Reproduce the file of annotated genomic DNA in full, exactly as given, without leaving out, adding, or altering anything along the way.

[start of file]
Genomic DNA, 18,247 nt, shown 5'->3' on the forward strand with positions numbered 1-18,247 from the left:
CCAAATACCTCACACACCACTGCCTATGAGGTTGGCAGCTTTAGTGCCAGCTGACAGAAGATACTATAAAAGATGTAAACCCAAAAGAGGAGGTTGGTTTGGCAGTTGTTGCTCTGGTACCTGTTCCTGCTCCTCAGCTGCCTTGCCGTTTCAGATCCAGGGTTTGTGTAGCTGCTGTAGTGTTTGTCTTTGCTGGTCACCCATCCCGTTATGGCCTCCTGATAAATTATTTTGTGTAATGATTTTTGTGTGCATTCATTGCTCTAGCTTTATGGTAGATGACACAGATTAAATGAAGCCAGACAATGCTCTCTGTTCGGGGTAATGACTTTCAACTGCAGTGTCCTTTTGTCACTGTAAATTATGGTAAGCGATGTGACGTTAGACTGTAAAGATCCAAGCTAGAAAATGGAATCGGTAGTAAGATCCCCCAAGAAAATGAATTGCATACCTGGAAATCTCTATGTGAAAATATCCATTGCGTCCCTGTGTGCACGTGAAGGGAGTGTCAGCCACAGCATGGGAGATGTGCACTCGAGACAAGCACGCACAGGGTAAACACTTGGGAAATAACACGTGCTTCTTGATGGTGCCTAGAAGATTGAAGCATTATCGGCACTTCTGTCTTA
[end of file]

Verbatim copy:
Genomic DNA, 18,247 nt, shown 5'->3' on the forward strand with positions numbered 1-18,247 from the left:
CCAAATACCTCACACACCACTGCCTATGAGGTTGGCAGCTTTAGTGCCAGCTGACAGAAGATACTATAAAAGATGTAAACCCAAAAGAGGAGGTTGGTTTGGCAGTTGTTGCTCTGGTACCTGTTCCTGCTCCTCAGCTGCCTTGCCGTTTCAGATCCAGGGTTTGTGTAGCTGCTGTAGTGTTTGTCTTTGCTGGTCACCCATCCCGTTATGGCCTCCTGATAAATTATTTTGTGTAATGATTTTTGTGTGCATTCATTGCTCTAGCTTTATGGTAGATGACACAGATTAAATGAAGCCAGACAATGCTCTCTGTTCGGGGTAATGACTTTCAACTGCAGTGTCCTTTTGTCACTGTAAATTATGGTAAGCGATGTGACGTTAGACTGTAAAGATCCAAGCTAGAAAATGGAATCGGTAGTAAGATCCCCCAAGAAAATGAATTGCATACCTGGAAATCTCTATGTGAAAATATCCATTGCGTCCCTGTGTGCACGTGAAGGGAGTGTCAGCCACAGCATGGGAGATGTGCACTCGAGACAAGCACGCACAGGGTAAACACTTGGGAAATAACACGTGCTTCTTGATGGTGCCTAGAAGATTGAAGCATTATCGGCACTTCTGTCTTA